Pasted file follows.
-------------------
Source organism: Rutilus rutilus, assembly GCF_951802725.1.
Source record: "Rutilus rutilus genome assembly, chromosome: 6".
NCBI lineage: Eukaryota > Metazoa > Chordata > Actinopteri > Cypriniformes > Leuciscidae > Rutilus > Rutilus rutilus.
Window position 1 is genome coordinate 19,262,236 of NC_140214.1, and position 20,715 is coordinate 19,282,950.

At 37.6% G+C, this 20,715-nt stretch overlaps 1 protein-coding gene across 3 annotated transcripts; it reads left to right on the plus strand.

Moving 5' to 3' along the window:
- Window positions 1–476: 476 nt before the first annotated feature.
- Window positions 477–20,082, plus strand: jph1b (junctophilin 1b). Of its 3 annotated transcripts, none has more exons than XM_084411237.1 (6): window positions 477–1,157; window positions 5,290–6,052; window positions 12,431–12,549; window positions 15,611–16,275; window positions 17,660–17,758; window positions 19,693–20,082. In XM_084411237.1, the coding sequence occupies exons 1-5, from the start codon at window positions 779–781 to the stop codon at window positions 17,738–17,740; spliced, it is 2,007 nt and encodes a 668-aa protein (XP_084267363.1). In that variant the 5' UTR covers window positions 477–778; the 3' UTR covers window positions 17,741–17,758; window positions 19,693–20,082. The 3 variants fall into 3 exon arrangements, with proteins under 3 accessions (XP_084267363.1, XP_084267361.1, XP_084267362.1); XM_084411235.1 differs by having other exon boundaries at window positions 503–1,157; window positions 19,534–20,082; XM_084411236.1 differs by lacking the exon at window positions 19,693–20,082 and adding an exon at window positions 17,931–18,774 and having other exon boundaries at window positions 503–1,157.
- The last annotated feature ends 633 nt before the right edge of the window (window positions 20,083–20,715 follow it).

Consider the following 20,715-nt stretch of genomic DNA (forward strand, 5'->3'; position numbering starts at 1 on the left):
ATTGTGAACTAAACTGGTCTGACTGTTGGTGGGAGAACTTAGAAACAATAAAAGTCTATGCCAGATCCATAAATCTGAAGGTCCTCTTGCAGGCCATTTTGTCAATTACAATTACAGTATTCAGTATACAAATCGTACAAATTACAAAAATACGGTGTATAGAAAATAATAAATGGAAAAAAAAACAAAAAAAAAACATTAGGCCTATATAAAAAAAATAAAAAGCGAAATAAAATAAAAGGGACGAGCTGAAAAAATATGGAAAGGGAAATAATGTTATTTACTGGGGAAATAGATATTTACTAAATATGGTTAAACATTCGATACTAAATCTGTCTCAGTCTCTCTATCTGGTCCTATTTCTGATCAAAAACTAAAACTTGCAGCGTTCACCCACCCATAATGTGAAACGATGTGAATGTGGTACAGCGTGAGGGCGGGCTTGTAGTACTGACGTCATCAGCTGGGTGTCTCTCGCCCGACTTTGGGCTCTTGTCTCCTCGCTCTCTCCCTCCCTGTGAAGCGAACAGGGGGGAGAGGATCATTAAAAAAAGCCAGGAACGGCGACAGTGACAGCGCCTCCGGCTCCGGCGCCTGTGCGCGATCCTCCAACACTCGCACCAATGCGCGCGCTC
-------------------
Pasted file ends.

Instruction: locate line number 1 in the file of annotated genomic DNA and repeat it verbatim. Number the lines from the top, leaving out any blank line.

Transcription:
Source organism: Rutilus rutilus, assembly GCF_951802725.1.